The Miami-born Vilasuso is perhaps best known for his stint as the young mafia hothead Tony Santos on "Guiding Light" from 2000 to 2003, a gig that brought him two Daytime Emmy noms and a win for best young actor. Since then he has appeared in such films as "The Lost City," "Heights," and "Ready or Not" and guest-starred on such TV series as "Numb3rs" and "CSI: Miami," among others. Currently he can be seen in "The Line," a character-driven crime drama featuring Ray Liotta, Andy Garcia, Armand Assante, Bruce Davison, and Joe Morton. Vilasuso's ambition is "being able to hold my own with this cast."
He is drawn to characters "who have to prove themselves or gain acceptance or recognition. They're fighting to be seen or heard. In many ways that parallels my existence as an actor and especially an actor in L.A." After three years in New York, Vilasuso relocated to Los Angeles to pursue film work, his real dream. Yet, once settled on the West Coast, he was depressed and unemployed. "It was a struggle having to come to terms with not having the comfort and convenience of going somewhere every day," he says, adding that lifestyle issues were oppressive as well. He hated having to drive everywhere, the relative inaccessibility of museums compared to New York, and, most of all, the industry's emphasis on "attractiveness as opposed to artistry." He recalls attending dozens of auditions, often unsuccessful and for dreary projects. It was a period of re-evaluating himself as an actor and his goals. "I concluded it was more important to get the creative juices flowing than getting a paying job," he says.
A series of acting classes followed. "I went to every acting class in L.A., and many of them screwed me up," he says. "In a lot of these classes, we were all trying to please the teachers instead of discovering what we could bring to a role. It came across as desperate. If you're coming from a place of fear, you're not serving the role."
The turning point was enrolling in a class given by David Farkas, who approaches a script physically, Vilasuso says: "There was nothing heady about it, and the work in the class was inspiring."
Thirty minutes of vocal warm-ups is Vilasuso's first step to every character. After that, "I read the script and walk around, trying not to intellectualize, and just see what happens. I don't think about intentions, unless they're really not clear, and then I might think about it and discuss it with the director. I try to be direct and find personal parallels in the script. But I'm also very open to the other actors onstage."
As a youngster Vilasuso launched his career with acting teacher Marjorie Morhaim, who was also a casting director and ultimately his manager. She helped get him an agent, and by the time he was 12 he had a featured role in the film "The Last Home Run" and was appearing in commercials, industrials, and reenactments on "America's Most Wanted" and "Unsolved Mysteries," among other stints. At the same time, he was attending a posh prep school and earned a full scholarship to Miami University's BFA program. But Morhaim urged him to put college on a back burner because there was a plethora of roles for young actors on such networks as UPN and WB. She felt it would be foolish for him to lose the opportunity. Vilasuso took her advice and landed a few small gigs.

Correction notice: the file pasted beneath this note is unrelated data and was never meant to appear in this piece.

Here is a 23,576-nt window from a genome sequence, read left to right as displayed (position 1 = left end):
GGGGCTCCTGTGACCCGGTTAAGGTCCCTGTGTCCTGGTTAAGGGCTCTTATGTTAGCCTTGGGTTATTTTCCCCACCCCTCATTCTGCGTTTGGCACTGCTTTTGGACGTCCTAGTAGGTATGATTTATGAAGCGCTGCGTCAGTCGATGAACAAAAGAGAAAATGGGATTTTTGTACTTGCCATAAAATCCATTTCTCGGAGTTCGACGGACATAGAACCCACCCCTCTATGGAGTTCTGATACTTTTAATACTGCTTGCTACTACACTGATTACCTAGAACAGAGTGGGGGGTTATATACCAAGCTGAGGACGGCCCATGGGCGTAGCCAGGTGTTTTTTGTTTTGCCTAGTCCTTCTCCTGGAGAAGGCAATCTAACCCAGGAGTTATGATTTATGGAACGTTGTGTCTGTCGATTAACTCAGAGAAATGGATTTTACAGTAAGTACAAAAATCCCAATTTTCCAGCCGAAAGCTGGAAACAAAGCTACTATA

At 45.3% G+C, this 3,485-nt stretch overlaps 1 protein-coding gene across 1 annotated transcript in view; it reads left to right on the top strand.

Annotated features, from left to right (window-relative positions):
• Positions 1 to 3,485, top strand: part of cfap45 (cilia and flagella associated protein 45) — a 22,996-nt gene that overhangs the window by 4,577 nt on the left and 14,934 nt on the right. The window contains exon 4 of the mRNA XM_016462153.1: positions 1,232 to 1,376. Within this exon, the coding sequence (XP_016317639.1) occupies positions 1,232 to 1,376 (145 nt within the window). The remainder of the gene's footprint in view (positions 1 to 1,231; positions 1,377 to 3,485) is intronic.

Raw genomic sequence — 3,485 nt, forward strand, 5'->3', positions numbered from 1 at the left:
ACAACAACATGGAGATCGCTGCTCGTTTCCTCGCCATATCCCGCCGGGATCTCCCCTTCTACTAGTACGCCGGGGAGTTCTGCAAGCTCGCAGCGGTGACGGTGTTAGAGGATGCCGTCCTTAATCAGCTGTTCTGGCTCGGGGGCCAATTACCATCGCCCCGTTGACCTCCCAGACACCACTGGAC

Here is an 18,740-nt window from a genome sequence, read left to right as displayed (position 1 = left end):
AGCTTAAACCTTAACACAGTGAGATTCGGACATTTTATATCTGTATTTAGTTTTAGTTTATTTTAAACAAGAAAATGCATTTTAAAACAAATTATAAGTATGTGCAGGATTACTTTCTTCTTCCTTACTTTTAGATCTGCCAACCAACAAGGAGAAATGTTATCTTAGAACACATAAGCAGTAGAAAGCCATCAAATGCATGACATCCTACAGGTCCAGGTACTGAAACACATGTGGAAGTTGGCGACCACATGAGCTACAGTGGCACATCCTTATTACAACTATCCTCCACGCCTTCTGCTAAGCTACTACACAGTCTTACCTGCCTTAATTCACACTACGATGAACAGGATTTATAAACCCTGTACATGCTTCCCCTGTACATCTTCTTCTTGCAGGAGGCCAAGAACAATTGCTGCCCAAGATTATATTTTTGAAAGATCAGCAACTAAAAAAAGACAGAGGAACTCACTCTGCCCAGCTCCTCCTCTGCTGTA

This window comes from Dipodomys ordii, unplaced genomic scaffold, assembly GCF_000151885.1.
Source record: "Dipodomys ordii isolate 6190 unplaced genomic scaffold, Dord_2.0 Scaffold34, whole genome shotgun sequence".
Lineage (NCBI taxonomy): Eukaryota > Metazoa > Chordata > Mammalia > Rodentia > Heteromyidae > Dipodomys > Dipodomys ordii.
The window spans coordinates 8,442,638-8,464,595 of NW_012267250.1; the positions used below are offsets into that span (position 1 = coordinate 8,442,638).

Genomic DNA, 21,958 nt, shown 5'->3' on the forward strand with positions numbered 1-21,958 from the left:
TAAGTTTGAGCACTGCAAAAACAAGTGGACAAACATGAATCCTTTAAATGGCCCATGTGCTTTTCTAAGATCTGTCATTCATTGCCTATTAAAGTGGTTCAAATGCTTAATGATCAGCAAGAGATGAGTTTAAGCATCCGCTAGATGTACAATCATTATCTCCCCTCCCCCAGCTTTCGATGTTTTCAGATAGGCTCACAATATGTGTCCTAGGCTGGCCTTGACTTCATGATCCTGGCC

Still, it was not all smooth sailing. His most memorable experience was with a Saturday morning show kids' show in which he had been cast as the leading guest star. "It was a Casanova character," he recalls. But there were problems from the outset, starting with his inability to get to the first read-through on time because the doormen didn't have his name on the list. "There were 60 people in the room waiting, and I was late," he recalls. "Then in the middle of the rehearsal, my cell phone went off. I had forgotten to turn it off, but there was silence followed by buzzing in the room. Afterwards, I was told that if the executive producer had been there, I would have been fired on the spot. But he wasn't there, and everything went fine. Later, I got a call from my agent, who said the producer had heard about the cell phone going off, and I was fired." As a result of that awful experience, Vilasuso is extra careful about turning his cell phone off before all rehearsals.
Despite the temporary setback, Vilasuso moved on to "Guiding Light," which was a career turning point. The visibility, topped by the Emmy recognition, "gave me street credit," he says. "My parents thought the next thing would be an Oscar. I never believed that."
Vilasuso has done a few L.A.-based plays but admits his stage experience is limited. "I do enjoy it, but at the moment I'd like to do film and television. Later, I'd like to do theater. I'm fascinated with how actors can do eight shows a week and keep it fresh."
He's also drawn to tackling romantic leads whose girlfriends "are strong, opinionated women coming into their own," he says. "I'm very interested in the challenges men face in dealing with these women, and those are roles I'd like to play."
Besides auditioning, Vilasuso is majoring in media production at California State University, Northridge. "I'm especially interested in how storytelling will change with the Internet," he says. "In the future I'd like to be working on studio films and be developing content for the films and the Internet. It's intriguing; it's wide open."
– Will appear opposite Robert Forster and Michael Biehn in the upcoming film "Fire Bay"
– Had a recurring role on "Fashion House" for 20th Century Fox Television
– Attended Marymount College while he was on "Guiding Light"